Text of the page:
I'll never forget a brief exchange I had during my college semester abroad. I was sitting with a classmate when I (somewhat rudely) asked him how old he was.
He said, "Maybe 30."
I felt a bit sheepish. In my 22 years, it had never occurred to me that some people don't really keep track of their age.
I have wondered since then — would we be more relaxed if we stopped counting? Is it all this counting that is at the heart of the American obsession with age?
The answer came years later while I was thumbing through the famously wacky gift catalog SkyMall. On page 60, I found the “Tikker” — a watch that counts down to your death based on your own “health algorithm.”
As presumptuous as that seems, I think it merely reflects the flawed sense of certainty that many people like me have when they think about their age and the "life expectancy figures."
In other words, I think our obsession with age isn't about counting up but counting down. Knowing your exact age provides a more accurate figure of how many years you have left. That's why we use terms like "midlife crisis."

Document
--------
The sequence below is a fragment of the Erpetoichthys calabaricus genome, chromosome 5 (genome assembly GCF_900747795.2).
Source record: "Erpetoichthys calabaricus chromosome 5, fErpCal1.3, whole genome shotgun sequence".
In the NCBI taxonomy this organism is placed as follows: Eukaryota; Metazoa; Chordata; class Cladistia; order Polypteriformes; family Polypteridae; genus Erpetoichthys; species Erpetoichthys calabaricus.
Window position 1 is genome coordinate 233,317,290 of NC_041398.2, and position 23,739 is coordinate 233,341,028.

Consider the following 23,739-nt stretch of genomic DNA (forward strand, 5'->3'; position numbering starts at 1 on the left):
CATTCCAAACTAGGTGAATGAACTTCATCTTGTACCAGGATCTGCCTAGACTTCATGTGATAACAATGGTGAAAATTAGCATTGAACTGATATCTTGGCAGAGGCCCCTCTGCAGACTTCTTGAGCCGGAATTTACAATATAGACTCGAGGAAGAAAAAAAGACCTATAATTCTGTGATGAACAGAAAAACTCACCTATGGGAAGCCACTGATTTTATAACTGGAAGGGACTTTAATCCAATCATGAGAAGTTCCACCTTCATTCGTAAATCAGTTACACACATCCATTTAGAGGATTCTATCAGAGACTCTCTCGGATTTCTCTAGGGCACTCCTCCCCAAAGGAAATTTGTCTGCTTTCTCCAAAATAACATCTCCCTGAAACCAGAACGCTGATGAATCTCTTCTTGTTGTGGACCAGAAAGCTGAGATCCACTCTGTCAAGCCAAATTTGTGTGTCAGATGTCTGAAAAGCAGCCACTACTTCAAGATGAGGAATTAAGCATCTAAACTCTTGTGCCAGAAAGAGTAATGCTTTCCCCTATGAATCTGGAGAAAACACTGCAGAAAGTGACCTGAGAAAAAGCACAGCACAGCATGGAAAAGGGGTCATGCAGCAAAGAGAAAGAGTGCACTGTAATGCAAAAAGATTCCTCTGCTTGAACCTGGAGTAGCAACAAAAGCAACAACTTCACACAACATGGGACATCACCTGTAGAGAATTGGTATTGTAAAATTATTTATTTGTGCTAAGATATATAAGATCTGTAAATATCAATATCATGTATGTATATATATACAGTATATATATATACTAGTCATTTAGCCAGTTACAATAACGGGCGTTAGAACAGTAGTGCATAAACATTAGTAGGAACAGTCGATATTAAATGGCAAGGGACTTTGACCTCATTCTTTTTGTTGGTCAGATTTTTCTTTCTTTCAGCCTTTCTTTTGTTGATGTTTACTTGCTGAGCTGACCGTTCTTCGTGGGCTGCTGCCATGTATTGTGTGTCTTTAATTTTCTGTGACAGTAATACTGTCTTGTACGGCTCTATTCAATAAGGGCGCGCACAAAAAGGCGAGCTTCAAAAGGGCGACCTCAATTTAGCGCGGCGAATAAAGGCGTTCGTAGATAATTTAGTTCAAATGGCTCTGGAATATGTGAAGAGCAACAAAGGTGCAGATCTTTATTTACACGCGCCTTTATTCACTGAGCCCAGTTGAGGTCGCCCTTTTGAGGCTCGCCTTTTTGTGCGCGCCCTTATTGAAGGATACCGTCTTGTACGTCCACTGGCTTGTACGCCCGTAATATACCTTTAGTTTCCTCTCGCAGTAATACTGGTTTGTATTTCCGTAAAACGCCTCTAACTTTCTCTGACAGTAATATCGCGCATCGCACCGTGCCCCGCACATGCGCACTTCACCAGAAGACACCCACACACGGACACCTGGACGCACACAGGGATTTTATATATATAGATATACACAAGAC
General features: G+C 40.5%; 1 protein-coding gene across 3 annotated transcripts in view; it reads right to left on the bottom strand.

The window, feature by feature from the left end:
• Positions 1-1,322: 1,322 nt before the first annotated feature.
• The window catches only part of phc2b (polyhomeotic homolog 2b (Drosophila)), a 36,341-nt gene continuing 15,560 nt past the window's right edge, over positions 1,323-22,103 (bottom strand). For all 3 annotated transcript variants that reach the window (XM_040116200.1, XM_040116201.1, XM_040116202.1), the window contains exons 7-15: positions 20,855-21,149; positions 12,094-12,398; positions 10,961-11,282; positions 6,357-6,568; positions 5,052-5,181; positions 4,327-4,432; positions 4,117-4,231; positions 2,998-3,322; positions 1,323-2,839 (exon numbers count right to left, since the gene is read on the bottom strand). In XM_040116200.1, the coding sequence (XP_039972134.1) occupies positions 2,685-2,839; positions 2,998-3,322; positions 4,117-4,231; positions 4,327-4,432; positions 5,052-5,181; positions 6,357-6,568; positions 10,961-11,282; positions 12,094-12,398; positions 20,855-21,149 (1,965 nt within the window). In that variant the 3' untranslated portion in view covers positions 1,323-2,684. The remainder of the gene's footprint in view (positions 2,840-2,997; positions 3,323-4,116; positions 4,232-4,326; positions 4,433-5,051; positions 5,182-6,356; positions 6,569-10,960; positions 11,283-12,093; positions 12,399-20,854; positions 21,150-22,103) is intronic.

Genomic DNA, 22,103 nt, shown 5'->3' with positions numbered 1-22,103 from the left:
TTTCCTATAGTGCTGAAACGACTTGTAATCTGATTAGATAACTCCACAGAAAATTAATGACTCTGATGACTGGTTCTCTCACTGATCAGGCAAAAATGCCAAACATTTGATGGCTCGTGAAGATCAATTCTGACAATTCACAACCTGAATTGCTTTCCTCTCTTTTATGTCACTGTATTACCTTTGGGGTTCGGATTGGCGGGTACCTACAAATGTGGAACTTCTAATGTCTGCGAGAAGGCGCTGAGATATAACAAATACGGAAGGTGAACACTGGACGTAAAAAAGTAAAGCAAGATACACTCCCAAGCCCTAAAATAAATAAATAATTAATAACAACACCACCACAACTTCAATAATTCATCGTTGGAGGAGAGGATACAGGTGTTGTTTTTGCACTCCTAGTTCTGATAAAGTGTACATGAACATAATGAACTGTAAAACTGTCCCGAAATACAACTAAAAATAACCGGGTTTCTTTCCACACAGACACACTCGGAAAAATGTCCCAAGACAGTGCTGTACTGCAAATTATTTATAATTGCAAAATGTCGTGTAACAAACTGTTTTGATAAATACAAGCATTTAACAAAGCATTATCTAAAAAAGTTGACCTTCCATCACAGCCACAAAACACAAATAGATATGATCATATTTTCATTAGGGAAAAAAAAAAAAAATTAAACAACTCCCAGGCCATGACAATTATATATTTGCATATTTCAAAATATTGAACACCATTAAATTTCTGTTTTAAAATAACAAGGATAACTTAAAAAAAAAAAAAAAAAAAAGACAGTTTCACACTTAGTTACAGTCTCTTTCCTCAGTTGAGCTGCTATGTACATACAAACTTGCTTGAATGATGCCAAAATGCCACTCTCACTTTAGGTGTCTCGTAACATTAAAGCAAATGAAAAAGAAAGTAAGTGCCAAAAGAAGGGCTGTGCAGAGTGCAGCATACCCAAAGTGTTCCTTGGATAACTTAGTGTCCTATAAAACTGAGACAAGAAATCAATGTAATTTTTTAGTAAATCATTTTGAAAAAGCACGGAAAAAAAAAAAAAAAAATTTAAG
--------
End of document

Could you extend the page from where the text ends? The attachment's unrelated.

But life does not play out like a YouTube video with a progress bar. It is, you know, more like a confusing GIF that doesn’t loop. And I think that many people (like my classmate) understand this uncertainty far better than I do.
So 32 years in, I am remembering to be thankful for the long life I’ve had already. And I’m trying to remain aware of just how fortunate I am each day I am healthy and ultimately ask, "What good can I do with these days?"
Though I hope to live many more years, I can't set my watch to it.
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